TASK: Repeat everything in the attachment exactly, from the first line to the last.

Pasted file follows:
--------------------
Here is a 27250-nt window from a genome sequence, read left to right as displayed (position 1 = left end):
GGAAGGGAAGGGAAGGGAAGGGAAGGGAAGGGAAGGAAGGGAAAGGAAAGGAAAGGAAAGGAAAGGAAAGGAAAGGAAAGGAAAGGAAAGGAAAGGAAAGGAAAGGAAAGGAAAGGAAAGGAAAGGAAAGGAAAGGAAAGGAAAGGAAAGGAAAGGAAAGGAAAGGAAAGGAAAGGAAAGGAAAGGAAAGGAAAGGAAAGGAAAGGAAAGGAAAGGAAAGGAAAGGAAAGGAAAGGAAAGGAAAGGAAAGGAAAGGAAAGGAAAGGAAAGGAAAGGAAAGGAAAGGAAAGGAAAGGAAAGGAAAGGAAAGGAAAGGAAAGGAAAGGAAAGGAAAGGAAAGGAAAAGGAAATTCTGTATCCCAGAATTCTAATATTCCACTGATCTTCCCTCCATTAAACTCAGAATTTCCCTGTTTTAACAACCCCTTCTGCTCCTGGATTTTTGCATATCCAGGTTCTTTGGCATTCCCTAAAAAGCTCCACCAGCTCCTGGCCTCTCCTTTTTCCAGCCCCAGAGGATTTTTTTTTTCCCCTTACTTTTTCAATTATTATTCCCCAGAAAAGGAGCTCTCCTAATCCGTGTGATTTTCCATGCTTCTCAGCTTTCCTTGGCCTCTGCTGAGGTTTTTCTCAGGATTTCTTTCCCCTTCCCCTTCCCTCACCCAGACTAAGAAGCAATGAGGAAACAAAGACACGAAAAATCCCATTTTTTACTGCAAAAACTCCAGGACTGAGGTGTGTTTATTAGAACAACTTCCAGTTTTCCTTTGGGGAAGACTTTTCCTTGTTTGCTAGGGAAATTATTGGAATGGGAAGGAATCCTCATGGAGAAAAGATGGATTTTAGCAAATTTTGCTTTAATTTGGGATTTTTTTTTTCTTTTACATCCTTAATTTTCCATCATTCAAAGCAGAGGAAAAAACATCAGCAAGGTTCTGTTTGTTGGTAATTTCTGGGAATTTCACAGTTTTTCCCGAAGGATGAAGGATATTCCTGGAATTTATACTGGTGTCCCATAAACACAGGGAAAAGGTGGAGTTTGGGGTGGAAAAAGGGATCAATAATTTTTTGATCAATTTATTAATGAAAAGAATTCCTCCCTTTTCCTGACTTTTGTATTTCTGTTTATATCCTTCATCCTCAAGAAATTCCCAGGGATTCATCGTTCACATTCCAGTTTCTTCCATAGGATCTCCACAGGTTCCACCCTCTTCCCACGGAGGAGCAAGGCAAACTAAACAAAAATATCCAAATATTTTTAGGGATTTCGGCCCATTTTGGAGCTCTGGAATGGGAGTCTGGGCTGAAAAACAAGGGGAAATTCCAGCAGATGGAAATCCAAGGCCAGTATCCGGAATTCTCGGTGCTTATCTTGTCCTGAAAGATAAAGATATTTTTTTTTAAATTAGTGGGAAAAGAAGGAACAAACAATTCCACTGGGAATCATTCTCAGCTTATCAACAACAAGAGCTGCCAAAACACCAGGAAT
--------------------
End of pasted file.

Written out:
Here is a 27250-nt window from a genome sequence, read left to right as displayed (position 1 = left end):
GGAAGGGAAGGGAAGGGAAGGGAAGGGAAGGGAAGGAAGGGAAAGGAAAGGAAAGGAAAGGAAAGGAAAGGAAAGGAAAGGAAAGGAAAGGAAAGGAAAGGAAAGGAAAGGAAAGGAAAGGAAAGGAAAGGAAAGGAAAGGAAAGGAAAGGAAAGGAAAGGAAAGGAAAGGAAAGGAAAGGAAAGGAAAGGAAAGGAAAGGAAAGGAAAGGAAAGGAAAGGAAAGGAAAGGAAAGGAAAGGAAAGGAAAGGAAAGGAAAGGAAAGGAAAGGAAAGGAAAGGAAAGGAAAGGAAAGGAAAGGAAAGGAAAGGAAAGGAAAGGAAAGGAAAGGAAAGGAAAGGAAAAGGAAATTCTGTATCCCAGAATTCTAATATTCCACTGATCTTCCCTCCATTAAACTCAGAATTTCCCTGTTTTAACAACCCCTTCTGCTCCTGGATTTTTGCATATCCAGGTTCTTTGGCATTCCCTAAAAAGCTCCACCAGCTCCTGGCCTCTCCTTTTTCCAGCCCCAGAGGATTTTTTTTTTCCCCTTACTTTTTCAATTATTATTCCCCAGAAAAGGAGCTCTCCTAATCCGTGTGATTTTCCATGCTTCTCAGCTTTCCTTGGCCTCTGCTGAGGTTTTTCTCAGGATTTCTTTCCCCTTCCCCTTCCCTCACCCAGACTAAGAAGCAATGAGGAAACAAAGACACGAAAAATCCCATTTTTTACTGCAAAAACTCCAGGACTGAGGTGTGTTTATTAGAACAACTTCCAGTTTTCCTTTGGGGAAGACTTTTCCTTGTTTGCTAGGGAAATTATTGGAATGGGAAGGAATCCTCATGGAGAAAAGATGGATTTTAGCAAATTTTGCTTTAATTTGGGATTTTTTTTTTCTTTTACATCCTTAATTTTCCATCATTCAAAGCAGAGGAAAAAACATCAGCAAGGTTCTGTTTGTTGGTAATTTCTGGGAATTTCACAGTTTTTCCCGAAGGATGAAGGATATTCCTGGAATTTATACTGGTGTCCCATAAACACAGGGAAAAGGTGGAGTTTGGGGTGGAAAAAGGGATCAATAATTTTTTGATCAATTTATTAATGAAAAGAATTCCTCCCTTTTCCTGACTTTTGTATTTCTGTTTATATCCTTCATCCTCAAGAAATTCCCAGGGATTCATCGTTCACATTCCAGTTTCTTCCATAGGATCTCCACAGGTTCCACCCTCTTCCCACGGAGGAGCAAGGCAAACTAAACAAAAATATCCAAATATTTTTAGGGATTTCGGCCCATTTTGGAGCTCTGGAATGGGAGTCTGGGCTGAAAAACAAGGGGAAATTCCAGCAGATGGAAATCCAAGGCCAGTATCCGGAATTCTCGGTGCTTATCTTGTCCTGAAAGATAAAGATATTTTTTTTTAAATTAGTGGGAAAAGAAGGAACAAACAATTCCACTGGGAATCATTCTCAGCTTATCAACAACAAGAGCTGCCAAAACACCAGGAAT